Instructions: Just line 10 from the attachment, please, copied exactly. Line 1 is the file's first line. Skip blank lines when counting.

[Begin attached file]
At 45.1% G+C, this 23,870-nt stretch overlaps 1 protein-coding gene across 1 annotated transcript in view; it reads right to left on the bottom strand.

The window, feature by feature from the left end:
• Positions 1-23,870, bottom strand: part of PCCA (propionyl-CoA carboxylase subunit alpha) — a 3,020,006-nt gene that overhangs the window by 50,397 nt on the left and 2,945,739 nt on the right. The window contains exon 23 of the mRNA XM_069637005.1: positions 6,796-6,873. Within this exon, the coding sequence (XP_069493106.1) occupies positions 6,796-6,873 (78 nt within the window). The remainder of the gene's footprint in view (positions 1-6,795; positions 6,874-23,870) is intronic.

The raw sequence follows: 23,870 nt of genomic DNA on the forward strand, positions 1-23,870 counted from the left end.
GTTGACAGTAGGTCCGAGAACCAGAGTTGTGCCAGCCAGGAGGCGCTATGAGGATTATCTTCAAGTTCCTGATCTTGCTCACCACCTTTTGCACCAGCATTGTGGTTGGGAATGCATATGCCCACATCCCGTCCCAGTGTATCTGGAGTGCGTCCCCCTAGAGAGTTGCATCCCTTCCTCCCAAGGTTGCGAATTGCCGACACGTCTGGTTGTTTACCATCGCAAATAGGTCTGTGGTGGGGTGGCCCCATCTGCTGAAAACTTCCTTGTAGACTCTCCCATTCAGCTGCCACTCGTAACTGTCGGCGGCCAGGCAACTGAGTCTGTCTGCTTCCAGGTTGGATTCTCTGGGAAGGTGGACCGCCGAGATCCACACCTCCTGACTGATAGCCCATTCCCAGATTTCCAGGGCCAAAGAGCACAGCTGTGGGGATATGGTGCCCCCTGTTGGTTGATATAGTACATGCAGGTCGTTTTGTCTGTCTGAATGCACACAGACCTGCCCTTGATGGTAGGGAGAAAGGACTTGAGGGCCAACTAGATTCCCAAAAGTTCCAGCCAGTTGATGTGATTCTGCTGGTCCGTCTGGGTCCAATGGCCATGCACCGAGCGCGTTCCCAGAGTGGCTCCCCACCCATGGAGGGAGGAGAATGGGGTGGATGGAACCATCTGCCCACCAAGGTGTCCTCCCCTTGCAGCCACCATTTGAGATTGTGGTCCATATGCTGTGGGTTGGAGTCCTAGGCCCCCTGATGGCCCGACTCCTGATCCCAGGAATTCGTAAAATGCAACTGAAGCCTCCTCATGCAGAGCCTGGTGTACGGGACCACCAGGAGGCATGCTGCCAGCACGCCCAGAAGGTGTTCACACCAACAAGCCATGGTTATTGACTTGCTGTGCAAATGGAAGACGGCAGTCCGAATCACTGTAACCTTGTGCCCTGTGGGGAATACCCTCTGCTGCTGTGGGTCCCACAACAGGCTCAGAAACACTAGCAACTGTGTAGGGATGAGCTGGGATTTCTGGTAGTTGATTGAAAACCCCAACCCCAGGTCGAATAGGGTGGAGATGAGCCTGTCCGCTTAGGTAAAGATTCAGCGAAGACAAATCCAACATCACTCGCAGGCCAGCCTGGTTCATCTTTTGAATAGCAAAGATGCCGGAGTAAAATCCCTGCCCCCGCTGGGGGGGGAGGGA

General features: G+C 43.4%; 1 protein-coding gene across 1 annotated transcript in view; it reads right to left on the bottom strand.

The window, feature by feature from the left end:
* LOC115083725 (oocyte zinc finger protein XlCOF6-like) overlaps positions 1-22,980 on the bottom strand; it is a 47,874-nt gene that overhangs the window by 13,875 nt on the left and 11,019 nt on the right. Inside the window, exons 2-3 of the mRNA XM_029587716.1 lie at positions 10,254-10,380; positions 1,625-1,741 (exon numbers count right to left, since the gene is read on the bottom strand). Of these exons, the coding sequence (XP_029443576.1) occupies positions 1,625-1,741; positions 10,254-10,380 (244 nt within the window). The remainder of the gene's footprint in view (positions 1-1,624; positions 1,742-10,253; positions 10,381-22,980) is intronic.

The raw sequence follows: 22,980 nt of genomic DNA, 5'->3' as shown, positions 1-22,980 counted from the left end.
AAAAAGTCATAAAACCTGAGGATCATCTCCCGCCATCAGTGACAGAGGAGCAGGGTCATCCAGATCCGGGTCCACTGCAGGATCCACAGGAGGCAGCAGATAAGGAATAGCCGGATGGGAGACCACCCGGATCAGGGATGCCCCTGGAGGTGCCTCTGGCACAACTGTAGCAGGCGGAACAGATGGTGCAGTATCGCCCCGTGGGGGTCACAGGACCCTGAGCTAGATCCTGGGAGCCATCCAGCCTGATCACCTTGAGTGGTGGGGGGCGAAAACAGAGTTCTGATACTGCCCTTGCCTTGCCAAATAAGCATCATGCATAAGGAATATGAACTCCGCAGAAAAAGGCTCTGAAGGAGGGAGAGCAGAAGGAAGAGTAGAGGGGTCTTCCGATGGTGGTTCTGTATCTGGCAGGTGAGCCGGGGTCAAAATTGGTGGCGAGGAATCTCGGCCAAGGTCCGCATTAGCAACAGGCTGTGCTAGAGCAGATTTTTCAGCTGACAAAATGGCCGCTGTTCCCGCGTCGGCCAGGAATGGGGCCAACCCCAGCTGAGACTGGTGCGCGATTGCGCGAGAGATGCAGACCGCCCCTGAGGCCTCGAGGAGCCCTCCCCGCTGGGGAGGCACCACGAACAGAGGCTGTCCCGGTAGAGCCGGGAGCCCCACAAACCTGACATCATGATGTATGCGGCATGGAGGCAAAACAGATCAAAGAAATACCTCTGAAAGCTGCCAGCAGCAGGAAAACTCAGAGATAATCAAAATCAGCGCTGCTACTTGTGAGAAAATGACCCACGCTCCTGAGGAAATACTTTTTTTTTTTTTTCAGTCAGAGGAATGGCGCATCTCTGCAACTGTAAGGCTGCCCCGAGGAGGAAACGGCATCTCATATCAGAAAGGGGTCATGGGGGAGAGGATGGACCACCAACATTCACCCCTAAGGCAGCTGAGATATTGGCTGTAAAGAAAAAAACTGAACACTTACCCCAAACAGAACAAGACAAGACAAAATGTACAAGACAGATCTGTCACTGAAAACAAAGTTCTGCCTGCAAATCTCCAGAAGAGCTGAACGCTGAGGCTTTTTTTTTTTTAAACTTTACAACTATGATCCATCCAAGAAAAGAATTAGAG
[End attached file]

AAAAAGTCATAAAACCTGAGGATCATCTCCCGCCATCAGTGACAGAGGAGCAGGGTCATCCAGATCCGGGTCCACTGCAGGATCCACAGGAGGCAGCAGATAAGGAATAGCCGGATGGGAGACCACCCGGATCAGGGATGCCCCTGGAGGTGCCTCTGGCACAACTGTAGCAGGCGGAACAGATGGTGCAGTATCGCCCCGTGGGGGTCACAGGACCCTGAGCTAGATCCTGGGAGCCATCCAGCCTGATCACCTTGAGTGGTGGGGGGCGAAAACAGAGTTCTGATACTGCCCTTGCCTTGCCAAATAAGCATCATGCATAAGGAATATGAACTCCGCAGAAAAAGGCTCTGAAGGAGGGAGAGCAGAAGGAAGAGTAGAGGGGTCTTCCGATGGTGGTTCTGTATCTGGCAGGTGAGCCGGGGTCAAAATTGGTGGCGAGGAATCTCGGCCAAGGTCCGCATTAGCAACAGGCTGTGCTAGAGCAGATTTTTCAGCTGACAAAATGGCCGCTGTTCCCGCGTCGGCCAGGAATGGGGCCAACCCCAGCTGAGACTGGTGCGCGATTGCGCGAGAGATGCAGACCGCCCCTGAGGCCTCGAGGAGCCCTCCCCGCTGGGGAGGCACCACGAACAGAGGCTGTCCCGGTAGAGCCGGGAGCCCCACAAACCTGACATCATGATGTATGCGGCATGGAGGCAAAACAGATCAAAGAAATACCTCTGAAAGCTGCCAGCAGCAGGAAAACTCAGAGATAATCAAAATCAGCGCTGCTACTTGTGAGAAAATGACCCACGCTCCTGAGGAAATACTTTTTTTTTTTTTTCAGTCAGAGGAATGGCGCATCTCTGCAACTGTAAGGCTGCCCCGAGGAGGAAACGGCATCTCATATCAGAAAGGGGTCATGGGGGAGAGGATGGACCACCAACATTCACCCCTAAGGCAGCTGAGATATTGGCTGTAAAGAAAAAAACTGAACACTTACCCCAAACAGAACAAGACAAGACAAAATGTACAAGACAGATCTGTCACTGAAAACAAAGTTCTGCCTGCAAATCTCCAGAAGAGCTGAACGCTGAGGCTTTTTTTTTTTTAAACTTTACAACTATGATCCATCCAAGAAAAGAATTAGAG